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Icon for: Jennifer Moslemi


CaravanLab, Wright State University, University of Wisconsin - Madison

Into the Rift: Journey to an African rift lake

NSF Awards: 1209914

2016 (see original presentation & discussion)

Informal / multi-age

Into the Rift takes you on a journey to Lake Tanganyika in the heart of the African Rift Valley. You’ll see some of the unique natural features of the lake and learn why the Tanganyikan ecosystem is important to the people who live near it. Like many other lakes around the world, Tanganyika is not immune to threats posed by humans. Fortunately scientists are working to better understand these threats, learning how we might protect Tanganyika and the valuable resources it provides to local people. Intro the Rift highlights these scientists and the research they conduct at Tanganyika, providing a window into what it is like to be a field biologist.

The Into the Rift experience is based on interactive video, enabling visitors to move through deeper layers of the story at the pace they choose, accessing additional multimedia-based information at key points in the narrative. In this way viewers can control their experience, choosing when to dive deeper into the story of Lake Tanganyika and the science taking place there.

Visit the website at IntoTheRift.org

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Discussion from the NSF 2016 STEM For All Video Showcase (11 posts)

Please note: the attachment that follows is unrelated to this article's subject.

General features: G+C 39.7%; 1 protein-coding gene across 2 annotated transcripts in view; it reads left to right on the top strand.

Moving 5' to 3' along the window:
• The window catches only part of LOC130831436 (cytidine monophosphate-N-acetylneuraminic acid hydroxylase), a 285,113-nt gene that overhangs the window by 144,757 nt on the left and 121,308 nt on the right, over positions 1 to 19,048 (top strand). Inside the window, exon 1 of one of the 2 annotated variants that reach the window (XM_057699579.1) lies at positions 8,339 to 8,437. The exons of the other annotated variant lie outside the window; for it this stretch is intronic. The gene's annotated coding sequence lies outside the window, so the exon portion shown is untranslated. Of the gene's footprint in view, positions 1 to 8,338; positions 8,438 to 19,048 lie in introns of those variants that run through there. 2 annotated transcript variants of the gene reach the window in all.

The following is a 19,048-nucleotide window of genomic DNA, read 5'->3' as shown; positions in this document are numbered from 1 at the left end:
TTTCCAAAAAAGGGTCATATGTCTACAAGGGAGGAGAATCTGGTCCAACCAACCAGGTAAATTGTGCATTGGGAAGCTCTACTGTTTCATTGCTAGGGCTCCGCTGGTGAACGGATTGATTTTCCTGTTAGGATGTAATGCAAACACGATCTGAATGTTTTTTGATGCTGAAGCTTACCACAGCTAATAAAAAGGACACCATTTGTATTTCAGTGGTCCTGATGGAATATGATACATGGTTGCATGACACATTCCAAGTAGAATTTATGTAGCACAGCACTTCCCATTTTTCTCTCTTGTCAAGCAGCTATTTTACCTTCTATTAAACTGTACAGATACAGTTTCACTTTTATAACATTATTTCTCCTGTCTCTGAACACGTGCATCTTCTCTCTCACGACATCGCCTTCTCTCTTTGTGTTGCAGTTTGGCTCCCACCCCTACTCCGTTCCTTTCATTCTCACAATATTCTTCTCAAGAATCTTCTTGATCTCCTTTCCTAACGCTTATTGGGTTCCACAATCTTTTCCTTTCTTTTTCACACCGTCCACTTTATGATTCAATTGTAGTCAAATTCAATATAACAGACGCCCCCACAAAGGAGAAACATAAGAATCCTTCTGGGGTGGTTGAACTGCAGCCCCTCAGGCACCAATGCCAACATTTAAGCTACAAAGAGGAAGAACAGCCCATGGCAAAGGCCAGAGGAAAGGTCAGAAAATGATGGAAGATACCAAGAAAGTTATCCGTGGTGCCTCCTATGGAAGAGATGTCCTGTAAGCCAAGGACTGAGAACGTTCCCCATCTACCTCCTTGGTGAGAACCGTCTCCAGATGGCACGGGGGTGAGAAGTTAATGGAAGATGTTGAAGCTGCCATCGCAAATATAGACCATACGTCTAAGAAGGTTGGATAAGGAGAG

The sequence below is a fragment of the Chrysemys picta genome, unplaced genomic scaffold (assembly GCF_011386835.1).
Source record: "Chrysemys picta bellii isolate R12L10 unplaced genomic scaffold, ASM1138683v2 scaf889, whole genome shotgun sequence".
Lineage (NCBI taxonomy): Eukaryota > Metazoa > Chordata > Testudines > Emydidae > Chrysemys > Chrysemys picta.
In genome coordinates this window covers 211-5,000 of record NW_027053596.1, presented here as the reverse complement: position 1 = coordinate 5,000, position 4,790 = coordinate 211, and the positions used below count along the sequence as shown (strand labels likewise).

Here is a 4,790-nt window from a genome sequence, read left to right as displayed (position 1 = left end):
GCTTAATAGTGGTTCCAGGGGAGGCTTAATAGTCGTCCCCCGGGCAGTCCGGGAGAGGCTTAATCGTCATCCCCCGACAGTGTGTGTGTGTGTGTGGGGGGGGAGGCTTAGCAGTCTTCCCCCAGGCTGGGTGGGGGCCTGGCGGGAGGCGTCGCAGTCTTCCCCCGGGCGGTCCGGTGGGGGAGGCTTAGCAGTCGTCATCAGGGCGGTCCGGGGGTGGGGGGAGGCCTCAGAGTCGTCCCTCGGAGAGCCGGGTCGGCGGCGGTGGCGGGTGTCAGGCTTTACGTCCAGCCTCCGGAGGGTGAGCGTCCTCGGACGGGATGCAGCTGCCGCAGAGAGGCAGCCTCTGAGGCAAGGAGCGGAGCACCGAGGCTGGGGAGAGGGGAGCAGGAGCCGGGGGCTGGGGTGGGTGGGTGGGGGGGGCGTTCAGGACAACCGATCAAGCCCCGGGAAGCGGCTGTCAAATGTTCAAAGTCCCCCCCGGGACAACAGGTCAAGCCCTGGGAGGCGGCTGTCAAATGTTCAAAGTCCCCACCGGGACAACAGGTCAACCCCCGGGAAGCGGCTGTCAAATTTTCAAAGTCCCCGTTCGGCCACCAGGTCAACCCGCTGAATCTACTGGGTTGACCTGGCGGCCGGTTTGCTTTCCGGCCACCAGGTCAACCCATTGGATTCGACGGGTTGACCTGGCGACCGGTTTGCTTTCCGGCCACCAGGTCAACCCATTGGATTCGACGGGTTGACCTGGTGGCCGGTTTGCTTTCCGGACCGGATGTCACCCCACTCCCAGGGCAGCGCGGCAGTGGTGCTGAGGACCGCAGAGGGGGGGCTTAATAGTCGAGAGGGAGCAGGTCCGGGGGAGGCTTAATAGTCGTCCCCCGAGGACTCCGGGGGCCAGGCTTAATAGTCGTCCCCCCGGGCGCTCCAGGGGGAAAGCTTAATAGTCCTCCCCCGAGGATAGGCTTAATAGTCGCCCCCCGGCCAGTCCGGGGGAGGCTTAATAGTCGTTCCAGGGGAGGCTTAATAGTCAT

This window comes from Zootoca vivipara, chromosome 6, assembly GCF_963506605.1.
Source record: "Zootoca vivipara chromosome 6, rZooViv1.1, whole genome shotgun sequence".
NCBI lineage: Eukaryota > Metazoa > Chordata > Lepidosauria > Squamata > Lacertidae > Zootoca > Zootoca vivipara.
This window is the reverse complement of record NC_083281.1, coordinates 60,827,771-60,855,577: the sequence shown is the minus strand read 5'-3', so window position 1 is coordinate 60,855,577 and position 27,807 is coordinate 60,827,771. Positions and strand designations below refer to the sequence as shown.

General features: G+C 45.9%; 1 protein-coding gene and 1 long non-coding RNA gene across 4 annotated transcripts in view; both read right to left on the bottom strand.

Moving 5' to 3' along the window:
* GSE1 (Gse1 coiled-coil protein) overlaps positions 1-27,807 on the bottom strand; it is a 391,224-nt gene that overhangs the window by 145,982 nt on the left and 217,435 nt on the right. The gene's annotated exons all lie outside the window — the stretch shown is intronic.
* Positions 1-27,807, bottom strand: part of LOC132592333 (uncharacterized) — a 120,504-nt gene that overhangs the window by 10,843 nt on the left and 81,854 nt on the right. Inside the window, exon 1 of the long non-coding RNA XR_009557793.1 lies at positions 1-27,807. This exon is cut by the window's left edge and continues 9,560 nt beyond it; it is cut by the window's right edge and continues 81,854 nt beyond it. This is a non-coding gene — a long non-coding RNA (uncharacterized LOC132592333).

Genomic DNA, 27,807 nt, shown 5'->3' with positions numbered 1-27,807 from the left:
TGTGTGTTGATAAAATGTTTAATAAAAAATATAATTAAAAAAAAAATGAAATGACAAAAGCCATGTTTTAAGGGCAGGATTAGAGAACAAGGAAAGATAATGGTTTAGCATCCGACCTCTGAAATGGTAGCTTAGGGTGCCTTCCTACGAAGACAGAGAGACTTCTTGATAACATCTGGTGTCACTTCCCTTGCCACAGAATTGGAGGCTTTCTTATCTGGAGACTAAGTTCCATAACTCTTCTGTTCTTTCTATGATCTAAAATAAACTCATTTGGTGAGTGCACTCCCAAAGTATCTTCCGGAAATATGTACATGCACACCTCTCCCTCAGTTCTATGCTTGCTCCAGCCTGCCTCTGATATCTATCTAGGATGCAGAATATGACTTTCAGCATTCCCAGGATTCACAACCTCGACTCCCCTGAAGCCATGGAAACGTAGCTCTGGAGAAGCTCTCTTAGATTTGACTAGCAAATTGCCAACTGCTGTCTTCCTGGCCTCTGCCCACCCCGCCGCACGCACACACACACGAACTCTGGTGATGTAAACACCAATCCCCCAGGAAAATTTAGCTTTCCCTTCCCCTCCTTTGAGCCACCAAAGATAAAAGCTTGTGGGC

• Icon for: Brian Drayton

    Brian Drayton

    Co-Principal Investigator
    May 17, 2016 | 08:47 a.m.

    Very attractive work.
    I could imagine that material like this might be very effective in sparking discussions with resource managers and policy makers around the lake— these people who are balancing so many competing imperatives!

  • Icon for: Jennifer Moslemi

    Jennifer Moslemi

    Lead Presenter
    May 17, 2016 | 02:26 p.m.

    Thanks for the comment Brian. Yes, we hope this kind of approach will raise awareness among many different audience types. Though our primary target audience is adolescents who may be wondering what it is like to “do” science in the field.

  • Icon for: Pati Ruiz

    Pati Ruiz

    Dean of Studies
    May 17, 2016 | 10:52 a.m.

    his interactive journey places the learner in the African Rift Valley through your beautiful images. The self-paced learning environment seems to accommodate a variety of learners. I look forward to seeing the teaching materials that seem to be coming soon.

    Will these teaching materials be tailored to different age ranges? Also, how do you plan on ensuring that students engage with each part of the journey as they explore the different layers? Will you embed checks for understanding? Will teachers scaffold the experience for learners?

  • Icon for: Jennifer Moslemi

    Jennifer Moslemi

    Lead Presenter
    May 17, 2016 | 02:39 p.m.

    Thanks for your thoughts, Pati. At the moment members of our team are in the process of creating teaching materials related to middle school-aged students. As they are still in development, I can’t yet speak to the details of the materials. I am hopeful they will encourage students to explore for answers to teacher-led questions in a self-guided way, nudging them to dive into different sections of the “journey” to piece together answers to broader questions about the connection between in-tact ecosystems and human well-being.

  • Icon for: Jennifer Moslemi

    Jennifer Moslemi

    Lead Presenter
    May 17, 2016 | 02:59 p.m.

    Some additional background info about the Into the Rift project for those interested: